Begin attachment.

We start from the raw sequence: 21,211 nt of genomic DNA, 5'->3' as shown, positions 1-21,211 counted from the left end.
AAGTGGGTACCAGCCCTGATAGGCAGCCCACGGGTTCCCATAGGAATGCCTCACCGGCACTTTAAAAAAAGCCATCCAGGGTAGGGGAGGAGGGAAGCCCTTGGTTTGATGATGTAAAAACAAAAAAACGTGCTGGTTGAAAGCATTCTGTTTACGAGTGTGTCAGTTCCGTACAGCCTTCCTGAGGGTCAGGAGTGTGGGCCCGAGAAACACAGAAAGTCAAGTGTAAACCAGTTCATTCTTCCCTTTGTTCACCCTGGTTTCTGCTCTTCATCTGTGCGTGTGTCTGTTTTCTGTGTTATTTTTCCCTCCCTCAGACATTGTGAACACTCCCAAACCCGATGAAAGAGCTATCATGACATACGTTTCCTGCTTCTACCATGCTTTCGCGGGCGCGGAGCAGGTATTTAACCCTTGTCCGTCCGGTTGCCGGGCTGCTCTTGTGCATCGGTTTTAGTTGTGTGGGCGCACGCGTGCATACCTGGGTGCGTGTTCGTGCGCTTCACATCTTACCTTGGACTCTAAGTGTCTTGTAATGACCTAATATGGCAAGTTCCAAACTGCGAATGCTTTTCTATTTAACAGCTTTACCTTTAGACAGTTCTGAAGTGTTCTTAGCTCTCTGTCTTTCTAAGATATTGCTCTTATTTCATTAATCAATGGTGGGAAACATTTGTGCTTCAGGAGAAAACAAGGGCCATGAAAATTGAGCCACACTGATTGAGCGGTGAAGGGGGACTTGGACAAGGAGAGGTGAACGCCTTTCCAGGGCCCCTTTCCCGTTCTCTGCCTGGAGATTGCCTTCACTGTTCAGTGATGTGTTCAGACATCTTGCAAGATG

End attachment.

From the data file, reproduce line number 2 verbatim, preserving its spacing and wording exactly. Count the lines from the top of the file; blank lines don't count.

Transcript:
AAGTGGGTACCAGCCCTGATAGGCAGCCCACGGGTTCCCATAGGAATGCCTCACCGGCACTTTAAAAAAAGCCATCCAGGGTAGGGGAGGAGGGAAGCCCTTGGTTTGATGATGTAAAAACAAAAAAACGTGCTGGTTGAAAGCATTCTGTTTACGAGTGTGTCAGTTCCGTACAGCCTTCCTGAGGGTCAGGAGTGTGGGCCCGAGAAACACAGAAAGTCAAGTGTAAACCAGTTCATTCTTCCCTTTGTTCACCCTGGTTTCTGCTCTTCATCTGTGCGTGTGTCTGTTTTCTGTGTTATTTTTCCCTCCCTCAGACATTGTGAACACTCCCAAACCCGATGAAAGAGCTATCATGACATACGTTTCCTGCTTCTACCATGCTTTCGCGGGCGCGGAGCAGGTATTTAACCCTTGTCCGTCCGGTTGCCGGGCTGCTCTTGTGCATCGGTTTTAGTTGTGTGGGCGCACGCGTGCATACCTGGGTGCGTGTTCGTGCGCTTCACATCTTACCTTGGACTCTAAGTGTCTTGTAATGACCTAATATGGCAAGTTCCAAACTGCGAATGCTTTTCTATTTAACAGCTTTACCTTTAGACAGTTCTGAAGTGTTCTTAGCTCTCTGTCTTTCTAAGATATTGCTCTTATTTCATTAATCAATGGTGGGAAACATTTGTGCTTCAGGAGAAAACAAGGGCCATGAAAATTGAGCCACACTGATTGAGCGGTGAAGGGGGACTTGGACAAGGAGAGGTGAACGCCTTTCCAGGGCCCCTTTCCCGTTCTCTGCCTGGAGATTGCCTTCACTGTTCAGTGATGTGTTCAGACATCTTGCAAGATG